Namibian rugby needs foreign coach: Jones

06 July 2018 Author   Michael Uugwanga
Former Welwitschias coach in the SuperSport Rugby Challenge and Currie Cup, Lyn Jones, strongly feels that Namibia’s team still needs an expatriate coach who can take the national team to greater heights.
Jones, who handed in his resignation a fortnight ago, after 18 months in charge of the national team, told the Windhoek Observer this week that he took the decision in order to spend more time with his family in his native country, Wales.
Speaking from Wales, Jones said that he enjoyed every moment he coached in Namibia and believes that he achieved his mission to improve Namibia’s rugby.
He, however, feels that Namibian players still have a lot to learn, especially from a foreign coach.
“The players have greatly improved in all aspects of the game since my arrival in January 2017 and I believe that Namibia’s rugby will only grow if it continues to hire foreign coaches,” he said.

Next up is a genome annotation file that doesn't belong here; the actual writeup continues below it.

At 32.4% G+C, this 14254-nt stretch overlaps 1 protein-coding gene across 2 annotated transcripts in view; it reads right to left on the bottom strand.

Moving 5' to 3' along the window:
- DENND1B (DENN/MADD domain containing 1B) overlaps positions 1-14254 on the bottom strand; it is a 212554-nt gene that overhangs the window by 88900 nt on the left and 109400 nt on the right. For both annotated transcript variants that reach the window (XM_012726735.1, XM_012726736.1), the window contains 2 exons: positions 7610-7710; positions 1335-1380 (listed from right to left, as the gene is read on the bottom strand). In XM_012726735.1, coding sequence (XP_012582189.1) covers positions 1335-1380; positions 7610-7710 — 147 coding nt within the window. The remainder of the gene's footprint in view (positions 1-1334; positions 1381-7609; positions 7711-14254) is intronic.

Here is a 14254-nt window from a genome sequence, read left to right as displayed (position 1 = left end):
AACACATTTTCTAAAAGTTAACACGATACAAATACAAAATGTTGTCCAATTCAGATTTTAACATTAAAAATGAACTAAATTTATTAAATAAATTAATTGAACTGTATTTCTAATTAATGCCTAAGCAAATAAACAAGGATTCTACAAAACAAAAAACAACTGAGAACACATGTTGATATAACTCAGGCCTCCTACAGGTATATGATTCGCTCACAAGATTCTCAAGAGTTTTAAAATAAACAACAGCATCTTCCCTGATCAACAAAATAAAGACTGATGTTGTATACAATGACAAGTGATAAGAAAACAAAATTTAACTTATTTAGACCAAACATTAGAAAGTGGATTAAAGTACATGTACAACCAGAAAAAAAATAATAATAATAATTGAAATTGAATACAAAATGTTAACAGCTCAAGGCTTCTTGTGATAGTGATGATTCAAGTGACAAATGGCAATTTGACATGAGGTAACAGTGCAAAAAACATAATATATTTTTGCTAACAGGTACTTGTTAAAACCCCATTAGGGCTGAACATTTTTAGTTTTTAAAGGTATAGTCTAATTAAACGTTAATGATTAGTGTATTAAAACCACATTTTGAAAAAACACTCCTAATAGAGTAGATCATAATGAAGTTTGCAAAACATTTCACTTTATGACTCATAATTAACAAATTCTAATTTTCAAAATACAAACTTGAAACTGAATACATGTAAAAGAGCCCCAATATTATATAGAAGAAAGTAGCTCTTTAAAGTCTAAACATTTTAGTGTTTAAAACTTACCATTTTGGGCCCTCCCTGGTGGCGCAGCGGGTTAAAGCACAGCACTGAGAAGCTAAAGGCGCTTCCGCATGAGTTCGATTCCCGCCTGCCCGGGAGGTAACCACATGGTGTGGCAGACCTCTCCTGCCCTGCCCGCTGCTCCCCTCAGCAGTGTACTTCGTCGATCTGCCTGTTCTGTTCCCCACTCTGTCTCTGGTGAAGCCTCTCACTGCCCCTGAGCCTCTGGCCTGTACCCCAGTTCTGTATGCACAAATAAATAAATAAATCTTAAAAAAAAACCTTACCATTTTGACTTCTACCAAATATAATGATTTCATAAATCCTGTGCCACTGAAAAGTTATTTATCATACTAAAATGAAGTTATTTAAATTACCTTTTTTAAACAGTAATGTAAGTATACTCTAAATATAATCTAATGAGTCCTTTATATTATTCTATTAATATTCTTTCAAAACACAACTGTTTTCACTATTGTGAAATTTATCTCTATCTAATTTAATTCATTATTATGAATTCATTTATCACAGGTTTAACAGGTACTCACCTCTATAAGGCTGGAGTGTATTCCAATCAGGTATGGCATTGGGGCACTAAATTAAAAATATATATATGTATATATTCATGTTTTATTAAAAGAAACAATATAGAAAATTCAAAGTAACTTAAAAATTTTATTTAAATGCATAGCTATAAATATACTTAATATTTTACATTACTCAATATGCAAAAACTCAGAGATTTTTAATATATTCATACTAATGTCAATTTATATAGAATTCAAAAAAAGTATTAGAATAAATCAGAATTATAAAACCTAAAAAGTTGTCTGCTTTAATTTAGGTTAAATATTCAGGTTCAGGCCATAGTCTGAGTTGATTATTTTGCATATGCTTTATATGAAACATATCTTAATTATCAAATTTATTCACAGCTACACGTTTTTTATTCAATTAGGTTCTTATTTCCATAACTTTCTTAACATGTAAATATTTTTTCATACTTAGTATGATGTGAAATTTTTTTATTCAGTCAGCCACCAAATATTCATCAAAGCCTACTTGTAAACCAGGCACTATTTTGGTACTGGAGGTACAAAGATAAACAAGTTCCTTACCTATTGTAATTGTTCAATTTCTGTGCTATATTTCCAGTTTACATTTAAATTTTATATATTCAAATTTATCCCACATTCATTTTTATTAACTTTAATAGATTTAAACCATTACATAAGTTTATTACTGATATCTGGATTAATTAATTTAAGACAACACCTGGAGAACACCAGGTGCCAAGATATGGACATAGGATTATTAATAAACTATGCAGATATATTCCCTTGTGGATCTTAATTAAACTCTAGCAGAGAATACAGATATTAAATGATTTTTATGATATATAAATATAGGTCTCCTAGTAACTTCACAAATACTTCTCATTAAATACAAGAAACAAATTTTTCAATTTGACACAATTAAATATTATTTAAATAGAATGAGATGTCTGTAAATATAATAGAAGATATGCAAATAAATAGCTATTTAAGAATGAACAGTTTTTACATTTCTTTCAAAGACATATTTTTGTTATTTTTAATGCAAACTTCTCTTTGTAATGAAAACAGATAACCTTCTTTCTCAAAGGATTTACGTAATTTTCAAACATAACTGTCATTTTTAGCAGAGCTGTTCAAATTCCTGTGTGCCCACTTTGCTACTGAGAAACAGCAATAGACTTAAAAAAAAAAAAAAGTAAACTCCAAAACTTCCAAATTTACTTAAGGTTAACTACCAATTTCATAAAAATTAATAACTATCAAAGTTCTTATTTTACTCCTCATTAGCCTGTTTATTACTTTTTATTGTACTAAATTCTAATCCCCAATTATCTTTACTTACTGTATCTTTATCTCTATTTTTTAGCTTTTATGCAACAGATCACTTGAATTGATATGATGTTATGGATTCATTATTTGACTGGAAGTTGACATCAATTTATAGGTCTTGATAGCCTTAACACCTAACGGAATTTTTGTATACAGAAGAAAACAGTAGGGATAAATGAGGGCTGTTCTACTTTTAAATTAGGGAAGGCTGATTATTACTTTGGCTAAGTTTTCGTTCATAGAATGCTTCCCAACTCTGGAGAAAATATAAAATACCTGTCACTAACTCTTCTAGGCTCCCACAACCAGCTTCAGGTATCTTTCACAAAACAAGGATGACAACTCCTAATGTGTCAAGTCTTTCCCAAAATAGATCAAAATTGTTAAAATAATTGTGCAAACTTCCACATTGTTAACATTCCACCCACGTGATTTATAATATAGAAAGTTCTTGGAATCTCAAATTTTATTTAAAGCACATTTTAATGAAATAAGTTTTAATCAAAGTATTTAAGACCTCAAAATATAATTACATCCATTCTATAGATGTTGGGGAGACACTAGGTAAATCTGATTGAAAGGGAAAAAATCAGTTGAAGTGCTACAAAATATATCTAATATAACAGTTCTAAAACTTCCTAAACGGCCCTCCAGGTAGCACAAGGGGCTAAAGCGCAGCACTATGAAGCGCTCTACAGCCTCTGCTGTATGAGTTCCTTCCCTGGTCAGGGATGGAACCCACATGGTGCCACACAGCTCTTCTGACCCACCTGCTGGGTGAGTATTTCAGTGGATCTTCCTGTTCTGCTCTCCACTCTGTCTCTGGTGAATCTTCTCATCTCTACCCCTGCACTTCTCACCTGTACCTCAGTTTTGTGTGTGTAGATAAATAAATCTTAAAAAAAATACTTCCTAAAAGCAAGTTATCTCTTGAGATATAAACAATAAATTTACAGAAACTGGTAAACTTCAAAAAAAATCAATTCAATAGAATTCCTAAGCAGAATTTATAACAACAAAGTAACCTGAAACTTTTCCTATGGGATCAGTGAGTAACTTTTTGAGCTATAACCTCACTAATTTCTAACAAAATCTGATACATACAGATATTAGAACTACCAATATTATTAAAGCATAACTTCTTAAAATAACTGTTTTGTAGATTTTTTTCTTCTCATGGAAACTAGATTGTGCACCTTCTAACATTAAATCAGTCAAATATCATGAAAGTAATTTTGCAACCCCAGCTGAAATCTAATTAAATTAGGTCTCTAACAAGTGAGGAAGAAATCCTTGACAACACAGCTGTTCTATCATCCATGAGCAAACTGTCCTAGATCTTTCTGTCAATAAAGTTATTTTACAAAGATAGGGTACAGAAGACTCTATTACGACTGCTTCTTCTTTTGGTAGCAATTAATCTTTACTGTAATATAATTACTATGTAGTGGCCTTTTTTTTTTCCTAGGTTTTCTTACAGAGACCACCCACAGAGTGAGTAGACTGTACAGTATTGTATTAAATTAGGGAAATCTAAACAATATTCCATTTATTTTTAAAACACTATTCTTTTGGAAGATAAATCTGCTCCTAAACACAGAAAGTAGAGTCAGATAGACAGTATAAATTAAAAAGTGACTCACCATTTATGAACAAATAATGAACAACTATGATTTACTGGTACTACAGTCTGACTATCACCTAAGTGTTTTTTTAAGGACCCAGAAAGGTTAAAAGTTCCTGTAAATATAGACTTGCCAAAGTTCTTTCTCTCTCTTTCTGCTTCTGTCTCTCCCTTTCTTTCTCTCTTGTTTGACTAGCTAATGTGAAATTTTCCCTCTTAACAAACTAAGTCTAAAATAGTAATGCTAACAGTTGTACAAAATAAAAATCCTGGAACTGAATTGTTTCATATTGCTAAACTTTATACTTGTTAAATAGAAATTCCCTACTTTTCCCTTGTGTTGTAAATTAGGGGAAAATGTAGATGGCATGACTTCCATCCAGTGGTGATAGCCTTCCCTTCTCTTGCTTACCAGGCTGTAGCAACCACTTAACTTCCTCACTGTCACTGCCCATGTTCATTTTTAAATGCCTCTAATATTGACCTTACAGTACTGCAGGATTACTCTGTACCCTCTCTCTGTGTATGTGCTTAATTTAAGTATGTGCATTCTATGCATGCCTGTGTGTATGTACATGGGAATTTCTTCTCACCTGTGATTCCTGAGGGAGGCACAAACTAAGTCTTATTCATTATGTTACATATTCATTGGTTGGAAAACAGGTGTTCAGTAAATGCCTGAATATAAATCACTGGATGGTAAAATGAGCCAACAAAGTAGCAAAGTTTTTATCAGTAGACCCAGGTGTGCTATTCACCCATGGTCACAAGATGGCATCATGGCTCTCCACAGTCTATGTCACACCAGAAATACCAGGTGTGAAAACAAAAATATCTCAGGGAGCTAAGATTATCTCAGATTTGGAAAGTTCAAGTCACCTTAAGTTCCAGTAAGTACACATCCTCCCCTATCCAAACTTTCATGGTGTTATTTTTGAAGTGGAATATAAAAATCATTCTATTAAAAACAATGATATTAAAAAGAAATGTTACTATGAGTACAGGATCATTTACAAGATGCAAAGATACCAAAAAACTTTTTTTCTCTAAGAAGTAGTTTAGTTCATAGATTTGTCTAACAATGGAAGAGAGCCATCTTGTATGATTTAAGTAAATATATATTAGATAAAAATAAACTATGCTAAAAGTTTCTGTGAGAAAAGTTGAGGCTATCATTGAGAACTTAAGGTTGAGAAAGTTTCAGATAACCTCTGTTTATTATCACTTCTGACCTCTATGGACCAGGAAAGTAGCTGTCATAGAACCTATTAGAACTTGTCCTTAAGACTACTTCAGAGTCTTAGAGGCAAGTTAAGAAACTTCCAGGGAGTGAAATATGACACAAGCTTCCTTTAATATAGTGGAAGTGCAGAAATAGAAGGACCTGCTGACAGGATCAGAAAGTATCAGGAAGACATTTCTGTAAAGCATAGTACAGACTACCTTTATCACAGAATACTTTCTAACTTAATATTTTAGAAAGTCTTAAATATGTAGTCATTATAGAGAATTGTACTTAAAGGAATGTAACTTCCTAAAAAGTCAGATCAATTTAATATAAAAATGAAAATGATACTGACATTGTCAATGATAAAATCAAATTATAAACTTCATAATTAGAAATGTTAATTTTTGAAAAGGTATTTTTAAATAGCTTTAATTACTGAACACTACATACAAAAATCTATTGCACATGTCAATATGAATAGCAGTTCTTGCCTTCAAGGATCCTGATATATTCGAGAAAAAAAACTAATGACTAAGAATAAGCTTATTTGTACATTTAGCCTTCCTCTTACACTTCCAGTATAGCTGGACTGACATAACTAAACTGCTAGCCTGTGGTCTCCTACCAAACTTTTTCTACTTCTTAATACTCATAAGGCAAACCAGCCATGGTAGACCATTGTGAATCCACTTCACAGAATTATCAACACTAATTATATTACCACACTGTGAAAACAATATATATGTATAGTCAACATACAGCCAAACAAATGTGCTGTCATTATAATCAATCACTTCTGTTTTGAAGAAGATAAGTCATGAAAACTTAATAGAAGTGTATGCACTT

“There has been a massive improvement in scores and performances against the Cup A standard teams in the SuperSport Rugby Challenge Cup. The Welwitschias even had their first ever victory away in South Africa by beating Valke in May in the Supersport Rugby Challenge.”
Jones’ departure has opened up doors for one of the local coaches to take over, albeit on a short-term contract.
The Wales coach’s former right hand men JP Nel and Roger Thompson are favourites to land the post in the interim, while the Namibia Rugby Union (NRU) continues to search for a coach to take over on a longer-term basis.
Another coach that could be in the frame for the job is Johan Diergaardt, a former national team coach and current coach of the University of Namibia (UNAM) in the Namibia Rugby Premier League (NRPL).
“Who is selected to head coach next is not my business, however, it is much better to bring coaches in from the outside to lead, teach players new techniques, tactics and training ideas. Roger (Thompson) and JP (Nel) are good coaches who could lead in the short term, but Namibian players desperately need outside coaching help,” Jones said.


The Windhoek Observer is an English-language weekly newspaper, published in Namibia by Paragon Investment Holding. It is the country's oldest and largest circulating weekly.

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